“I have great respect for anyone who is willing to go straight from school to launching his own business.” Richard Branson said in a blog post. He also added that “budding entrepreneurs often have to get a steady job in order to support themselves before they have the resources to go off and start their own business. And there are many advantages in working a job you like, while still planning to leave one day and run your own company,” You’re likely to agree with the British Billionaire, founder of the Virgin Group. Here is how full-time jobs prepare you to become successful at building your own business.
Full-time jobs provide you with steady stream of income at the end of each month, or week. This is an opportunity for people who have plans of starting their own business to begin saving towards it. Not every business can be started with zero capital. Some require quite a sizeable minimum capital to take off from mere plans on paper (or on your laptop) to a real business. Save enough money towards building your own, whilst you’re still actively employed.
In carrying out our duties at work, we come into contact with many people we did not know before our first day at work; colleagues, customers, suppliers, partners and even competitors. All these people we come into contact with become part of our network, if we make conscious efforts to add them. A professional network is a valuable asset you can use even when you change jobs or quit to start your own. You know who to call when you need help and when you want to get to someone. They also help you to sell your product/service and give free advice.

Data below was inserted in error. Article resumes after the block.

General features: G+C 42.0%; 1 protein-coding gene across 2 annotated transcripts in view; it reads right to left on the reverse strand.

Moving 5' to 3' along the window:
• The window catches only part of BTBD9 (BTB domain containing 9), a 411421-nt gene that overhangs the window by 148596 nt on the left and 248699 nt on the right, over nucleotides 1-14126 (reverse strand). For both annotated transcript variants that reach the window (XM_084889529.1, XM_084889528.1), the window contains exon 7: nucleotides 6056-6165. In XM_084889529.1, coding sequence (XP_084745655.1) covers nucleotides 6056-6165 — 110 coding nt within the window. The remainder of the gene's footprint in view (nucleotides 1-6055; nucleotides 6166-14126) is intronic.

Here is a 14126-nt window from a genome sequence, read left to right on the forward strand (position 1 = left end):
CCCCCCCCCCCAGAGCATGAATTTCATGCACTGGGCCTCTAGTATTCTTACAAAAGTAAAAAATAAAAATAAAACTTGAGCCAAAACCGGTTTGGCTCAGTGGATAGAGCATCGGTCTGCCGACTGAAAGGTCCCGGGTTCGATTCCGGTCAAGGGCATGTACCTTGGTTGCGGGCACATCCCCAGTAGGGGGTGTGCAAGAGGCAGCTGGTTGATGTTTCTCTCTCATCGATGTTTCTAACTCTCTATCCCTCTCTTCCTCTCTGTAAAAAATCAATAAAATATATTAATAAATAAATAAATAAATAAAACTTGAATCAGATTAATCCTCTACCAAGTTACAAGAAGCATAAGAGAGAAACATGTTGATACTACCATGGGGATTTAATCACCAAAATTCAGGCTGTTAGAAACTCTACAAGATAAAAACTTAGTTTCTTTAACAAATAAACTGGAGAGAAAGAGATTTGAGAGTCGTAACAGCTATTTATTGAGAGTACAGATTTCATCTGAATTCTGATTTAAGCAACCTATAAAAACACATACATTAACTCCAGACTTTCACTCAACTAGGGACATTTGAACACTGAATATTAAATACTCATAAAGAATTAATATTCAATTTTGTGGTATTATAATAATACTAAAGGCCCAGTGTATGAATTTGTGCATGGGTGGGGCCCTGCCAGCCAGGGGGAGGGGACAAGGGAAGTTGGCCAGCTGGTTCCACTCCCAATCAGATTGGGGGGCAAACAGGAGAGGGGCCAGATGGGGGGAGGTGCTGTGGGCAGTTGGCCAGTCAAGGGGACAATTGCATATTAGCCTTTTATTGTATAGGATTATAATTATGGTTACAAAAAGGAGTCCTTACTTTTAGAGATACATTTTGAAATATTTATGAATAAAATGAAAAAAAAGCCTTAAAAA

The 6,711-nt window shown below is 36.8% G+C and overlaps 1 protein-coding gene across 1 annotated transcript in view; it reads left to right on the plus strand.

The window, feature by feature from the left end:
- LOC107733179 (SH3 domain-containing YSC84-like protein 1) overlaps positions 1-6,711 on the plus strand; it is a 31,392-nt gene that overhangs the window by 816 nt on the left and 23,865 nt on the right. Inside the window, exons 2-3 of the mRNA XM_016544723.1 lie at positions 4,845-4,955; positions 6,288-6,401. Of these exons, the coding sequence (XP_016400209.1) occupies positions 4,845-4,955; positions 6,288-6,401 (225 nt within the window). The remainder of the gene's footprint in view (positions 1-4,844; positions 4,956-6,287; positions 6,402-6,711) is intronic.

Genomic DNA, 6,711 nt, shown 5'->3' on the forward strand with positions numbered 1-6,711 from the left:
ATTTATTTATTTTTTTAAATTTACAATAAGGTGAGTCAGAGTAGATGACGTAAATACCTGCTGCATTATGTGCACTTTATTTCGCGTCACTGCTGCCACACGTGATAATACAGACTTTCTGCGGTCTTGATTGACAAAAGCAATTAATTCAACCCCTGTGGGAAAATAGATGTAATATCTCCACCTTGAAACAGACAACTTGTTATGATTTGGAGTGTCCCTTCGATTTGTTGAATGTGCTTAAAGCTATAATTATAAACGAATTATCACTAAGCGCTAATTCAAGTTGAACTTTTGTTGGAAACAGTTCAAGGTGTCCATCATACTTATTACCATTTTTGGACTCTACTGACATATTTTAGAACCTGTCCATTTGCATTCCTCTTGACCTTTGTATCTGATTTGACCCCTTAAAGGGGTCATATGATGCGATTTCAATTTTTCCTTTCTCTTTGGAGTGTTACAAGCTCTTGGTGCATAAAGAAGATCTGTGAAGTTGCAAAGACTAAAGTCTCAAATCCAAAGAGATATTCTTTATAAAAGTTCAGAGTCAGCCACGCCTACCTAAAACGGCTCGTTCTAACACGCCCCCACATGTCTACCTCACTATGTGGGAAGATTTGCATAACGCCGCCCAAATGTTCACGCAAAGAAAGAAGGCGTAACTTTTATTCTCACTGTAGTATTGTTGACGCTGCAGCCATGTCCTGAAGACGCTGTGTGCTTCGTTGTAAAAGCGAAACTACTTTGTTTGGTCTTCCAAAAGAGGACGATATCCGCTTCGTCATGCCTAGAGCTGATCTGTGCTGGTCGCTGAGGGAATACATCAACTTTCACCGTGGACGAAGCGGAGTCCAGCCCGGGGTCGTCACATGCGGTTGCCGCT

Leadership and Management
Whether you meet the CEO everyday or once a year or have never met him before, you still get to see how they run the business, if you pay attention. Whilst in employment, you start from the bottom, taking orders from both your immediate boss and your bosses’ boss. You learn how business leaders/managers manage business; how they play in the market, encourage innovation, manage risk, strategize, manage staff, procure and deploy assets, institute and manage change, among many other things. These skills you acquire are the same skills you need to build your own business, and often you pay nothing to learn them –unlike formal classroom education.
Many entrepreneurs work for other people before they launch their own business. That’s normal, but make sure you choose the right employer in an industry that interests you and where the work culture offers freedom and responsibility, Richard Branson’s post mentioned. These would prepare you for the long path of entrepreneurship.
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